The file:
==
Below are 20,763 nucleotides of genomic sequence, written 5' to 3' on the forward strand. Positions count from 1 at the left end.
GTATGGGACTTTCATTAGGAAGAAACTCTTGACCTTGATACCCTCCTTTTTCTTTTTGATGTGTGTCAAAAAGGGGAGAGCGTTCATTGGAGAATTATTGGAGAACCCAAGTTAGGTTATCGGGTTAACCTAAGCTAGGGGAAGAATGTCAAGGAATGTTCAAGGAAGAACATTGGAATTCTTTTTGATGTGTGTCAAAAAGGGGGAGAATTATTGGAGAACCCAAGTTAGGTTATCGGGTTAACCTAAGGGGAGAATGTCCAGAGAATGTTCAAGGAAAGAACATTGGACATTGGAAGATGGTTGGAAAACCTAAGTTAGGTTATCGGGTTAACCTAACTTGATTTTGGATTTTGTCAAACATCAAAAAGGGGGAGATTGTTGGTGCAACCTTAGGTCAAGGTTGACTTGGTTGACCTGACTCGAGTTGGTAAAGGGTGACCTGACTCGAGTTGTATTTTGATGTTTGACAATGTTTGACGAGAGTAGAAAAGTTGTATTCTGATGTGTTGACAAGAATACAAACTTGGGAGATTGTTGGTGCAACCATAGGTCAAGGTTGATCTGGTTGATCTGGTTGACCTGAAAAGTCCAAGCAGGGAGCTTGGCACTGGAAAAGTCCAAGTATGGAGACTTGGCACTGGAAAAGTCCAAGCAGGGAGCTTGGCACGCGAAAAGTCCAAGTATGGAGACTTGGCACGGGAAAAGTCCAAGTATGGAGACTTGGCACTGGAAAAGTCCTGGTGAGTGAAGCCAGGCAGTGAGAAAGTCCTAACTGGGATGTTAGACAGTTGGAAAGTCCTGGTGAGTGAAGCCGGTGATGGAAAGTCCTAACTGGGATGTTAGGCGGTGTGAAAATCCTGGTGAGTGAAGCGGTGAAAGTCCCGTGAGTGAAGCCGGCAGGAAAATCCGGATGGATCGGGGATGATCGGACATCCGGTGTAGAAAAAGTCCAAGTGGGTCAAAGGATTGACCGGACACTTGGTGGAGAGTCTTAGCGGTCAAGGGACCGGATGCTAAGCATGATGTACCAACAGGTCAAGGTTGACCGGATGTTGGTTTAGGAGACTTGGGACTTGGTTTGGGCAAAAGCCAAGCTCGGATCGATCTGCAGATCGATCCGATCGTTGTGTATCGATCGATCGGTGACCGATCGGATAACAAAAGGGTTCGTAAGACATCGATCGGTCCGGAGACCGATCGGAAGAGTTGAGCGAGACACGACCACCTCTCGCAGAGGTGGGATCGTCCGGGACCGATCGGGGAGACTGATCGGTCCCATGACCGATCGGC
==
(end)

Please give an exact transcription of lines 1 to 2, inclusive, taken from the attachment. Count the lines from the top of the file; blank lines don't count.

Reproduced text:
Below are 20,763 nucleotides of genomic sequence, written 5' to 3' on the forward strand. Positions count from 1 at the left end.
GTATGGGACTTTCATTAGGAAGAAACTCTTGACCTTGATACCCTCCTTTTTCTTTTTGATGTGTGTCAAAAAGGGGAGAGCGTTCATTGGAGAATTATTGGAGAACCCAAGTTAGGTTATCGGGTTAACCTAAGCTAGGGGAAGAATGTCAAGGAATGTTCAAGGAAGAACATTGGAATTCTTTTTGATGTGTGTCAAAAAGGGGGAGAATTATTGGAGAACCCAAGTTAGGTTATCGGGTTAACCTAAGGGGAGAATGTCCAGAGAATGTTCAAGGAAAGAACATTGGACATTGGAAGATGGTTGGAAAACCTAAGTTAGGTTATCGGGTTAACCTAACTTGATTTTGGATTTTGTCAAACATCAAAAAGGGGGAGATTGTTGGTGCAACCTTAGGTCAAGGTTGACTTGGTTGACCTGACTCGAGTTGGTAAAGGGTGACCTGACTCGAGTTGTATTTTGATGTTTGACAATGTTTGACGAGAGTAGAAAAGTTGTATTCTGATGTGTTGACAAGAATACAAACTTGGGAGATTGTTGGTGCAACCATAGGTCAAGGTTGATCTGGTTGATCTGGTTGACCTGAAAAGTCCAAGCAGGGAGCTTGGCACTGGAAAAGTCCAAGTATGGAGACTTGGCACTGGAAAAGTCCAAGCAGGGAGCTTGGCACGCGAAAAGTCCAAGTATGGAGACTTGGCACGGGAAAAGTCCAAGTATGGAGACTTGGCACTGGAAAAGTCCTGGTGAGTGAAGCCAGGCAGTGAGAAAGTCCTAACTGGGATGTTAGACAGTTGGAAAGTCCTGGTGAGTGAAGCCGGTGATGGAAAGTCCTAACTGGGATGTTAGGCGGTGTGAAAATCCTGGTGAGTGAAGCGGTGAAAGTCCCGTGAGTGAAGCCGGCAGGAAAATCCGGATGGATCGGGGATGATCGGACATCCGGTGTAGAAAAAGTCCAAGTGGGTCAAAGGATTGACCGGACACTTGGTGGAGAGTCTTAGCGGTCAAGGGACCGGATGCTAAGCATGATGTACCAACAGGTCAAGGTTGACCGGATGTTGGTTTAGGAGACTTGGGACTTGGTTTGGGCAAAAGCCAAGCTCGGATCGATCTGCAGATCGATCCGATCGTTGTGTATCGATCGATCGGTGACCGATCGGATAACAAAAGGGTTCGTAAGACATCGATCGGTCCGGAGACCGATCGGAAGAGTTGAGCGAGACACGACCACCTCTCGCAGAGGTGGGATCGTCCGGGACCGATCGGGGAGACTGATCGGTCCCATGACCGATCGGC